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Featured Course - Indigenous Mental Health and Wellbeing (PSYC4991)

Dr Paul Harnett says the “Indigenous Mental Health and Wellbeing” course focuses on the healing process and how Indigenous and non-Indigenous people can work together to improve the wellbeing of Indigenous people.

Indigenous Mental Health and Wellbeing (PSYC4991)

Why should you take this course?

It’s a sad, but true, situation that many people who want to help improve the health and wellbeing of Indigenous people have had very little contact with Aboriginal or Islander people. The first priority of this course is to hear first hand from Indigenous people about how they understand the problems in their communities, and what they think the solutions are.

I have an impressive list of speakers who have volunteered to present, meet, and discuss issues with the class. Why would they volunteer? Because they tell me it is rare to be given the opportunity to talk to students who will soon be in the workforce and are in a position to make a difference. They are keen that the paths of Indigenous and non-Indigenous meet, so that we can work together effectively.

I would be very keen for Indigenous students to take this course. The speakers will showcase some of the research projects being carried out in the Indigenous community, which will be of particular interest to Indigenous students who want to give back to their communities.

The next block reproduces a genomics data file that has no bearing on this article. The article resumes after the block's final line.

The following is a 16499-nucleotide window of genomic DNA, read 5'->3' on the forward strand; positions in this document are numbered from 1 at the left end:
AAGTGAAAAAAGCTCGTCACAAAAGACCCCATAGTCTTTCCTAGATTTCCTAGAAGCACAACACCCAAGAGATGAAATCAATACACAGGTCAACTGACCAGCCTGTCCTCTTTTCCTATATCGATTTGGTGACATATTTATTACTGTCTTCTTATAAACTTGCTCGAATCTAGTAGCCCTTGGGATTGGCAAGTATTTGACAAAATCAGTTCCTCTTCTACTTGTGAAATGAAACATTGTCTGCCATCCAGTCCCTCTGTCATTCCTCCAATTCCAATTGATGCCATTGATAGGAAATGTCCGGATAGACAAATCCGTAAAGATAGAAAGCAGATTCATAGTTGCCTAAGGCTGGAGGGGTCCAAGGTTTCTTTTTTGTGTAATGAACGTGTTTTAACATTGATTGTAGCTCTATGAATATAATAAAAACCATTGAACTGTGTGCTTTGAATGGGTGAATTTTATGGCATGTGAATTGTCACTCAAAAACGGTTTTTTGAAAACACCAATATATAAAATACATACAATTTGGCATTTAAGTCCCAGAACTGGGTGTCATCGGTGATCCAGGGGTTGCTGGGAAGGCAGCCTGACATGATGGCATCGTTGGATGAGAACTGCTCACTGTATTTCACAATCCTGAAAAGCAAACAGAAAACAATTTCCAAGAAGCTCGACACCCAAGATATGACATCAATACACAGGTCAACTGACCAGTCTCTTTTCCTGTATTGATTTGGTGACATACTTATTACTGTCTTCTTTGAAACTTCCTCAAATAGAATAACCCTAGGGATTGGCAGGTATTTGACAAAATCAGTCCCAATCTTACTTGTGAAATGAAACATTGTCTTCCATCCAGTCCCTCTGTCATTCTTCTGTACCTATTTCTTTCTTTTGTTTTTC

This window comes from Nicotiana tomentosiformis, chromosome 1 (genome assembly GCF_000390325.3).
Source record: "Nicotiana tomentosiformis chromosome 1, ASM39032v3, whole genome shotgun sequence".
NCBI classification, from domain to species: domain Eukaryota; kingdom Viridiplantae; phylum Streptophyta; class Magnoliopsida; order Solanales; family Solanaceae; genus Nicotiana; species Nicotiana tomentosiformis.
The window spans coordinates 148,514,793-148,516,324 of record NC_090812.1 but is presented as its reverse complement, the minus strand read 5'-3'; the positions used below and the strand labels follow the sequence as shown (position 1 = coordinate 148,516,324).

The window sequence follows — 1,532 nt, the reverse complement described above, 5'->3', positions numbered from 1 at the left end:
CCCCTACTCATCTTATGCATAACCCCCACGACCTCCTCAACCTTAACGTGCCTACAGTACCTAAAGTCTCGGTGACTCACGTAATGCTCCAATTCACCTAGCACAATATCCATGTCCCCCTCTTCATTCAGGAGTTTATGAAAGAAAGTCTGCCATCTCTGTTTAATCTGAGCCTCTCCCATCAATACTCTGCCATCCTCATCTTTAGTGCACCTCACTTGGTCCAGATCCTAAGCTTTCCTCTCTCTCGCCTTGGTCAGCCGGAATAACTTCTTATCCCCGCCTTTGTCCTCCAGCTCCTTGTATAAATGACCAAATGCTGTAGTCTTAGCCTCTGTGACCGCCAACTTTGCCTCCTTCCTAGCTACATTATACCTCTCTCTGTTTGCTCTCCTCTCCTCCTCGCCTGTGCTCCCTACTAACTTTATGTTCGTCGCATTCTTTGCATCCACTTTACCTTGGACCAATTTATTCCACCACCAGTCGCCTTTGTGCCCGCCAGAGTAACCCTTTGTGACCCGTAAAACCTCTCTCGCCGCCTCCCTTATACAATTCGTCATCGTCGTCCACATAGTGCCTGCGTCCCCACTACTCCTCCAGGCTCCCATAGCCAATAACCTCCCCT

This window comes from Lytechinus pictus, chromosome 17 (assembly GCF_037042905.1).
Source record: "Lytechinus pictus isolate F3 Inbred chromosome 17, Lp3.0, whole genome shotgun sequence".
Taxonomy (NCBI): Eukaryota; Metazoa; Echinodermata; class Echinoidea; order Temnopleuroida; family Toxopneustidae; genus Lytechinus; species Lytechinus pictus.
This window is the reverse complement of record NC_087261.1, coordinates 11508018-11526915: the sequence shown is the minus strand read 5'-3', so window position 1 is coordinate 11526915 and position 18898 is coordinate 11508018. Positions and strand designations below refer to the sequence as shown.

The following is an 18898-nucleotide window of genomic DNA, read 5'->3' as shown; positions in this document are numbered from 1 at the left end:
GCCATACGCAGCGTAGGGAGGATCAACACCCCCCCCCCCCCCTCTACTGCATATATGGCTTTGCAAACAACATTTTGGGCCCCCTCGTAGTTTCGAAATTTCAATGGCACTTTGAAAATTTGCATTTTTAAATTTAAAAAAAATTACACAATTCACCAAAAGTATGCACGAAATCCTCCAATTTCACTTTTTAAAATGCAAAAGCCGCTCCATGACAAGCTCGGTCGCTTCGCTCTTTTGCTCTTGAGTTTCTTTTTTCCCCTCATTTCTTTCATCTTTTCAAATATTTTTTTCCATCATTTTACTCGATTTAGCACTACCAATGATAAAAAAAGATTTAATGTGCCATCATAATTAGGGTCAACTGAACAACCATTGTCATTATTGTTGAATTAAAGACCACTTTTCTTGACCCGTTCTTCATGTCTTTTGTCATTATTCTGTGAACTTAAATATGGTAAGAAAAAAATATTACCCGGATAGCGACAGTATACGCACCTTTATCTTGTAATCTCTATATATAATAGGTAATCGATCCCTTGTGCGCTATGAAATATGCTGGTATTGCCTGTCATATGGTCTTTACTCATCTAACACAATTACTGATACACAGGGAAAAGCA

What will you learn?

You’ll develop an understanding of Indigenous disadvantage and meet Indigenous academics and mental health professionals who have volunteered their time to talk with you (not at you).

You’ll develop skills in:

  • Conceptualising a difficult area of applied psychology
  • Self-reflection, challenging your own thoughts and feelings about Indigenous Australians
  • Dadirri (deep listening and awareness)

What do I like about teaching this course?

In the spirit of reconciliation, and with knowledge of past and current injustices carried out by mainstream Australia, I feel strongly that psychologists should engage with the Indigenous people to promote healing.

In this course, we engage in deep listening, or Dadirri, as a first step. Miriam Rose Ungenmerr from the Ngangikurungkurr tribe of the Daly river, wrote:

"Our people are used to the struggle and the long waiting. We still wait for the white people to understand us better. We ourselves have spent many years learning about white man’s way; we have learnt to speak the white man’s language; we have listened to what he had to say. This learning and listening should go both ways. We would like people in Australia to take time and listen to us. We are hoping people will come closer. We keep on longing for the things that we have always hoped for, respect and understanding."

This course is a response to these sentiments.

More Information:

PSYC4991: Advanced Seminar in Psychology 1

Accessed: 5204 times
Created: Thursday, 4th March 2010 by paulj
Modified: Tuesday, 15th February 2011 by paulj
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